Is Suicide the Answer?

Suicide has reached almost an epidemic stage in this country. Many view it as an easy “exit” from this life of hardship and heartache. But is it?
By Wayne Jackson | Christian Courier

No narration available

The term “suicide” derives from Latin roots, sui, “one’s self,” and caedere, “to kill.” It is defined as the killing of one’s self with malice aforethought, while in the possession of a sound mind.

In some societies, both ancient and modern, suicide is seen as an honorable way to terminate one’s earthly existence. The Greeks considered it a part of man’s freedom.

According to psychiatrist Kenshiro Ohara, Japan’s leading authority on the subject, suicide is an evidence of sincerity. When a Japanese mother decides to commit suicide, she usually first kills her children. This deed elicits praise since children are considered parts of their parents, and to leave them motherless would be cruel (The New York Times, April 30, 1973, p. 10).

Suicide is becoming an increasingly popular “escape from life” in America. In 2004, it was the 11th leading cause of death in the U.S., accounting for 32,439 deaths. The stigma associated with suicide is rapidly waning and a new vocabulary has arisen to rationalize the practice, e.g., “death with dignity,” and “patient-directed termination.”

Suicide is the third leading cause of death among youth—ages 15 through 24. Some authorities are reporting a number of suicides even among pre-teens.


This phenomenon is doubtless receiving considerable impetus from modern humanistic influences that have cheapened the value of human life, e.g., abortion, euthanasia, human experimentation, etc. In addition, the no-God ideology, hedonistic philosophy, and no-ultimate-Judgment concept unquestionably are contributors.

Suicide is based upon the premise that self-murder will end all of one’s problems because, supposedly, there is nothing beyond death.

Some false religions contribute as well. The notion that one, after death, may return to this life in a new existence wherein he can “try again” to achieve happiness, is a misconception of enormous magnitude. The idea that one can find pardon, and then happiness, in the post-death world is popular also. After death, judgment follows (Hebrews 9:27). There is no post-mortem plan of redemption.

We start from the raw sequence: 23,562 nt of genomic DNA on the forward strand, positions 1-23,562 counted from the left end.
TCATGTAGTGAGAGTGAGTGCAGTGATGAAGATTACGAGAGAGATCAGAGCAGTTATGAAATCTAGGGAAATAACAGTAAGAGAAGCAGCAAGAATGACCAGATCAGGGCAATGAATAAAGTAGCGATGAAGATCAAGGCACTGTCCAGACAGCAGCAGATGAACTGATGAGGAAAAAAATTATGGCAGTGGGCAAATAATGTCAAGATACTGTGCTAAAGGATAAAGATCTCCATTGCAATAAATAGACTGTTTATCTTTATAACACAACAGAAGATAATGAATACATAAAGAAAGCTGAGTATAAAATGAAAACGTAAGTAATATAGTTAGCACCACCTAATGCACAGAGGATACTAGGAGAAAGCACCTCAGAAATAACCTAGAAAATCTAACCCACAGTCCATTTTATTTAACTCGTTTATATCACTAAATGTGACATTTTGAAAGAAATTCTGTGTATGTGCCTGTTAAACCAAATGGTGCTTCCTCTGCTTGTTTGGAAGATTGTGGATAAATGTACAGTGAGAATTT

The Biblical View

The Bible, both Old and New Testaments, contains laws and principles that identify suicide as a morally reprehensible act on the part of a rational person.

There are several cases of suicide mentioned in the Scriptures, and all of them are viewed in an unfavorable light (cf. 1 Samuel 31:4,5; 2 Samuel 17:23; 1 Kings 16:18; Matthew 27:5). Self-destruction is a violation of the following biblical truths.

First, suicide asserts that man is autonomous; that he is his own source of law. Seneca, the Greek Stoic, defended suicide as an aspect of man’s lordship over his own being.

The Bible, however, teaches that it is Jehovah who made us, and not we ourselves (Psalm 100:3). All people belong to the Creator (Ezekiel 18:4), and He has the “right” over them (cf. Genesis 2:7; Romans 9:21). Humanity is responsible to God.

Second, the Scriptures make it abundantly clear that life is a gift from